Mini-Reviews: Gentleman, Hanks, Nettle

Anna Dean, A Gentleman of Fortune

While visiting her cousin in Richmond, “spinster” sleuth Dido Kent comes upon another mystery: A wealthy widow in the neighborhood suddenly dies, and her attending physician suspects foul play. Her nephew and heir is the most likely suspect, but Dido thinks he may be innocent, and she soon uncovers a number of other possible motives among the widow’s neighbors. This is a worthy follow-up to book #1 in the series, and I’m continuing to enjoy Dido’s character and voice. I also think the Austen-esque setting and language is well done, though the book is perhaps a little too beholden to Emma. I wasn’t a huge fan of all the plot developments and felt especially sorry for one character; I hope he comes back and gets a happier ending in the next book! Despite my quibbles, I did like this book and look forward to the next one, especially to see what will happen in Dido’s personal life.

Kerry Winfrey, Waiting for Tom Hanks

Annie is an aspiring screenwriter and devotee of classic rom-coms, dreaming of having the perfect meet-cute with a Tom Hanksian hero. She’s thrilled when she gets the opportunity to work on an actual movie set, but less thrilled when she butts heads with the lead actor, Drew Danforth. Drew may be handsome, but he’s also shallow and frivolous — or so Annie thinks. When will she realize that she’s stumbled into her very own romantic comedy? Yes, this book is predictable, and Annie is frustratingly slow to acknowledge Drew’s good points (come on, doesn’t she recognize the classic enemies-to-lovers trope?). But the novel brims with warmth, charm, and plentiful movie references that filled me with joy and nostalgia. I would definitely recommend this book to rom-com fans, and I’m delighted that there’s a sequel featuring two of the secondary characters!

T. Kingfisher, Nettle & Bone

Marra is the youngest princess of a tiny kingdom sandwiched between two aggressive neighbors. In a bid for political protection, her older sister Kania is married off to the prince of the Northern Kingdom. When Marra learns that the prince is abusing Kania, she decides he must be stopped and assembles a motley crew of misfits to help her on her quest. This was my first book by T. Kingfisher, but it definitely won’t be my last! I loved the world of this novel, with its dark twist on fairy tale tropes. I also loved Marra, who is not particularly brave or strong or talented; she’s just an ordinary woman, in over her head but doing her best. There are impressive (and not-immediately-impressive) magical women, a whisper of romance, a demon-possessed chicken, and a dog made of bones — what more could you ask for? Highly recommended for fantasy fans, and I’m so glad I have more books by this author on my e-reader!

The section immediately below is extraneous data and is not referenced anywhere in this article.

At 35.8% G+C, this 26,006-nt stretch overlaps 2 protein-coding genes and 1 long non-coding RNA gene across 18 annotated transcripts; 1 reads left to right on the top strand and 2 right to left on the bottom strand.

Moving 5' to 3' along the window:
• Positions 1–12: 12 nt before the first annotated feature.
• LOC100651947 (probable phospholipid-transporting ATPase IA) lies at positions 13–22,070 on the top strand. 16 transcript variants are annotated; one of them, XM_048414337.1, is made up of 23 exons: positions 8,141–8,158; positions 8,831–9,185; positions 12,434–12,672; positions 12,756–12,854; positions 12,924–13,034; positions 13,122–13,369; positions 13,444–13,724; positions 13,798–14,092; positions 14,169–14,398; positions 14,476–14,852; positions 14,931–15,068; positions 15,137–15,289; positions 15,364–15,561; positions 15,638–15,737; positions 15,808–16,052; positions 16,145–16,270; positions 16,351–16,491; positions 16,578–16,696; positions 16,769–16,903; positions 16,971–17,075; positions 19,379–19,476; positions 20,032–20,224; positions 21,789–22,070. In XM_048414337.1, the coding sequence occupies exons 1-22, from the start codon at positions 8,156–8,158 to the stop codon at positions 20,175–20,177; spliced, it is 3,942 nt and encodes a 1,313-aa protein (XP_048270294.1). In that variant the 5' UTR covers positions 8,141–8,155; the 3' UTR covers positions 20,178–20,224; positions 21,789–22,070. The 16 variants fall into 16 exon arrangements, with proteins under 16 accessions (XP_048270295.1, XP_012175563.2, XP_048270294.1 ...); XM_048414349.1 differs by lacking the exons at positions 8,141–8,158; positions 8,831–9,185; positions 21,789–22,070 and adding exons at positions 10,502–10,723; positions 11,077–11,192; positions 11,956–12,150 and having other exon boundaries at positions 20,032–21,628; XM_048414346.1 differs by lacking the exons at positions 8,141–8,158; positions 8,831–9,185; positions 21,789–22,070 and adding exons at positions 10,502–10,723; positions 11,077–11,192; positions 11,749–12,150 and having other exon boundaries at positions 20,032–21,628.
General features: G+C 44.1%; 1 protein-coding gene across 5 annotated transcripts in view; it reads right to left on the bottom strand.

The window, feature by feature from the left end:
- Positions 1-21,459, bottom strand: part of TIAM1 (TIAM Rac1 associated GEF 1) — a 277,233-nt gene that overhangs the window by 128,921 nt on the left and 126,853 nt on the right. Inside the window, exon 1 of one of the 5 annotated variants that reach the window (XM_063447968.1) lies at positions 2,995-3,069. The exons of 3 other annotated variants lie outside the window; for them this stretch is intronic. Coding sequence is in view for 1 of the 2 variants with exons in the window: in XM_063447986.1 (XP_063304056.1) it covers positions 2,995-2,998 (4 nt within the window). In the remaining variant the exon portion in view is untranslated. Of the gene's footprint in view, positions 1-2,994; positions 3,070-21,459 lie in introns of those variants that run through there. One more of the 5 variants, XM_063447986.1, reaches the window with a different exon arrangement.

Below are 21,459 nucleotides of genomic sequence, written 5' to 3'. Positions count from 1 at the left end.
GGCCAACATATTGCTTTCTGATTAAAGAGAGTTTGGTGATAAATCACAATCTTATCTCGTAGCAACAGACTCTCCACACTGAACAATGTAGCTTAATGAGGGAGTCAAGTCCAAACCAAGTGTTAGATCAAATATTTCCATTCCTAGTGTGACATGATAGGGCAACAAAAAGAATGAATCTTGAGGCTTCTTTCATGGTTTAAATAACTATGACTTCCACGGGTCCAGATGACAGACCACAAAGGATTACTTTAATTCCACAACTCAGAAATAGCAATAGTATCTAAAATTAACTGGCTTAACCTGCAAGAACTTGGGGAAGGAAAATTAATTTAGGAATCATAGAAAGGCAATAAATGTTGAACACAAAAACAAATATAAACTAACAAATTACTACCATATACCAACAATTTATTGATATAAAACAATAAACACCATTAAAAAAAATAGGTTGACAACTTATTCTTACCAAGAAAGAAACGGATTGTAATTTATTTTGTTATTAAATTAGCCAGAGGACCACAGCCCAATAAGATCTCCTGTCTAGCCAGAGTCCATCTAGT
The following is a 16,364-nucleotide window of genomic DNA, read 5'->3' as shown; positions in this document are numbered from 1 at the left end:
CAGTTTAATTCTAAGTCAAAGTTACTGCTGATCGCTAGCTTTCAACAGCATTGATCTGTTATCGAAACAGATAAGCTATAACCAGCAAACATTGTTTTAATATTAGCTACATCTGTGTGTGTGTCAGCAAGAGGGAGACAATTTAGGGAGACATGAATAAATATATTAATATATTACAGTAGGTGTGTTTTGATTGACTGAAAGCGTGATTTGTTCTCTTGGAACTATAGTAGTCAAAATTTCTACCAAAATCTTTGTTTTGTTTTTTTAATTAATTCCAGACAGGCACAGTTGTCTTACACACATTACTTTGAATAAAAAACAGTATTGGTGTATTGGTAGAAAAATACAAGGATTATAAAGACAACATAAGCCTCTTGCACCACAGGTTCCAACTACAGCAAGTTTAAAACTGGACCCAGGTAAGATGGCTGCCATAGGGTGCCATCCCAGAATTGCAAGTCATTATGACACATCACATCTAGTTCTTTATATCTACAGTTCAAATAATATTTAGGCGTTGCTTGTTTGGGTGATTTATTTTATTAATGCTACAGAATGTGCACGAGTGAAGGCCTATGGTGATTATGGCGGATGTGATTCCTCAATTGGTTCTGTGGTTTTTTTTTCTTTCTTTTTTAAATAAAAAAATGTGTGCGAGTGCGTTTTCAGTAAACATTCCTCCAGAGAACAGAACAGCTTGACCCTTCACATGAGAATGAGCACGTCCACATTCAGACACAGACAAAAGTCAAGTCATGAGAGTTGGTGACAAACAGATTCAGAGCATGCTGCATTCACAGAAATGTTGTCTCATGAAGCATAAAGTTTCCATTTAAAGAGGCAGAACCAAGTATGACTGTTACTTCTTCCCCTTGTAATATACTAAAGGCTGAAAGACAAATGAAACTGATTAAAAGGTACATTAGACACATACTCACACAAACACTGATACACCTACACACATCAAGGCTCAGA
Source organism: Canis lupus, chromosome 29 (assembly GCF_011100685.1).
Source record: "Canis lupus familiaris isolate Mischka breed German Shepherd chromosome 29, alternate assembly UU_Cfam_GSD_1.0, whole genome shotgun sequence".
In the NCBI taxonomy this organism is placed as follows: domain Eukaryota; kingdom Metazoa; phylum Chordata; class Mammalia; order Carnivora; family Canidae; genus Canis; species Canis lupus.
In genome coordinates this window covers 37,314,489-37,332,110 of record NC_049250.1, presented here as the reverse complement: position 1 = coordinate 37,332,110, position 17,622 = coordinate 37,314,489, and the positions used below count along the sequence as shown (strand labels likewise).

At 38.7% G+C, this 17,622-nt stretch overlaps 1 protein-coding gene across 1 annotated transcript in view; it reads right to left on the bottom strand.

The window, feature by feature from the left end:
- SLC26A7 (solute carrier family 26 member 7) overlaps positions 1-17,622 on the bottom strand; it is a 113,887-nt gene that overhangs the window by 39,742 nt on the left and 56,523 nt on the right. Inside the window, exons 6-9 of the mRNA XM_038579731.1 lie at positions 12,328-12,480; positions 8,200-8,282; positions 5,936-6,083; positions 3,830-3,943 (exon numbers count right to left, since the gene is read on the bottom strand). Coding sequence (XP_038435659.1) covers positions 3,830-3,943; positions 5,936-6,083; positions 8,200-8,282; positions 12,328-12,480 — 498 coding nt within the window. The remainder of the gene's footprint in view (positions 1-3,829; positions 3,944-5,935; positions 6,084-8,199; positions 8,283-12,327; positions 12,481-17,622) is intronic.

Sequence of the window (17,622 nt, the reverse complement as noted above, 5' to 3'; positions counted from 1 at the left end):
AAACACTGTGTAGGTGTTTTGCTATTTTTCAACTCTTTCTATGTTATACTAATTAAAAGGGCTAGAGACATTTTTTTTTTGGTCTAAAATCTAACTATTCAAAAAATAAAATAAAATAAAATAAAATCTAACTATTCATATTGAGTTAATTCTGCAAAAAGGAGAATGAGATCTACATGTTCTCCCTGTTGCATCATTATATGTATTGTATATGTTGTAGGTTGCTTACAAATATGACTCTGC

Mini-Reviews: Wickham, Memory, Business

Claudia Gray, The Murder of Mr. Wickham

This is a hard book to describe without spoiling all of Jane Austen’s novels, but I will do my best! It’s 1820, and most of Austen’s main characters are gathered together at a house party. When George Wickham shows up uninvited, it becomes clear that many of the characters have reasons (both financial and personal) to dislike him. So when Wickham is bludgeoned to death with a blunt instrument, nearly everyone is a suspect, and two of the young guests (children of Austen’s characters) team up to solve the mystery. As an Austen superfan, I greatly enjoyed this! I think the author did a good job of portraying Austen’s characters and the problems they might face after years of marriage. I also loved the two young sleuths, especially the appealingly direct (and presumably neurodivergent) Jonathan. I was fine with the solution to the mystery, though it’s only revealed because the guilty party confesses. My only other complaint is that the romantic subplot isn’t resolved, and it makes me wonder whether there will be a sequel. If so, I’ll certainly check it out!

Lois McMaster Bujold, Memory

As is the case with many books in the series, Miles kicks off this one by doing something stupid — something that endangers both himself and all the Dendarii under his command. He then lies to Illyan about it, which gets him kicked out of the Barrayaran military. Now that Miles has torpedoed his career before turning 30, what will he do next? It sounds like I’m judging Miles harshly, but actually I relate to him in this book. He’s reached that point of adulthood where he’s realizing his life hasn’t turned out the way he thought it would, and he has to figure out how to move forward. There’s also some plot stuff (Miles investigates a possible attack on ImpSec), but the focus is really on developing Miles’s character and setting up a new direction for the series. I’m excited to see where things go next!

Jane Oliver and Ann Stafford, Business as Usual

Twenty-something Hilary Fane is determined not to be idle while waiting to marry her doctor fiancé, so she decides to move to London for a year and get a job. She lands at Everyman’s Department Store, where she is bad at writing labels but surprisingly good at improving the store’s library system. She also gains a new empathy for working-class people as she experiences their hardships firsthand — and realizes that her fiancé may not be the best match for her. This is a pleasant slice-of-life epistolary novel set in the 1930s, and I enjoyed my glimpse into this particular world. Hilary is an engaging and humorous character, though not always aware of her privilege in being able to choose to work or not. But I mostly liked her, and I also liked both the setting and the romantic elements. Recommended if you enjoy this type of thing!